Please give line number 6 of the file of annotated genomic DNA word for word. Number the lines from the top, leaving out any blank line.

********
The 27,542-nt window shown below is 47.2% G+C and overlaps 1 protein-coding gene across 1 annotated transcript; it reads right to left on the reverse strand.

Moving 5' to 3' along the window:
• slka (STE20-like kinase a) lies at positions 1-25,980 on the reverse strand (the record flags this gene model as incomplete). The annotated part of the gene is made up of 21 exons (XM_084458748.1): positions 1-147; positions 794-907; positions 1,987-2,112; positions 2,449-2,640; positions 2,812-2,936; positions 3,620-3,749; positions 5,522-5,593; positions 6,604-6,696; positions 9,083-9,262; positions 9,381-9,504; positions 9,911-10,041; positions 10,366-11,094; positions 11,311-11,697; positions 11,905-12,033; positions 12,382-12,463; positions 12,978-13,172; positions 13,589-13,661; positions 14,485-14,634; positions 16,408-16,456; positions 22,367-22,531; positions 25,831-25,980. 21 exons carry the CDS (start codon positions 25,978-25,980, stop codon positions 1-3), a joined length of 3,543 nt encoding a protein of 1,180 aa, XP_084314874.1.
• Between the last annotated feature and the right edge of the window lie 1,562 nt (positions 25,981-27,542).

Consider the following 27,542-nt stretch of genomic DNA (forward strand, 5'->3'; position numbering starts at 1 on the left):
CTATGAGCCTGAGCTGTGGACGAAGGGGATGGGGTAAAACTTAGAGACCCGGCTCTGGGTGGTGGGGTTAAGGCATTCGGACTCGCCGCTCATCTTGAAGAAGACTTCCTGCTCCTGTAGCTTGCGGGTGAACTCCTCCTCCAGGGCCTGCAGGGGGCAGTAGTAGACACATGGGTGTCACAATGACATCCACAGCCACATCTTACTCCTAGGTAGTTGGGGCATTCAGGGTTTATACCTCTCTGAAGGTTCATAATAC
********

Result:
CTATGAGCCTGAGCTGTGGACGAAGGGGATGGGGTAAAACTTAGAGACCCGGCTCTGGGTGGTGGGGTTAAGGCATTCGGACTCGCCGCTCATCTTGAAGAAGACTTCCTGCTCCTGTAGCTTGCGGGTGAACTCCTCCTCCAGGGCCTGCAGGGGGCAGTAGTAGACACATGGGTGTCACAATGACATCCACAGCCACATCTTACTCCTAGGTAGTTGGGGCATTCAGGGTTTATACCTCTCTGAAGGTTCATAATAC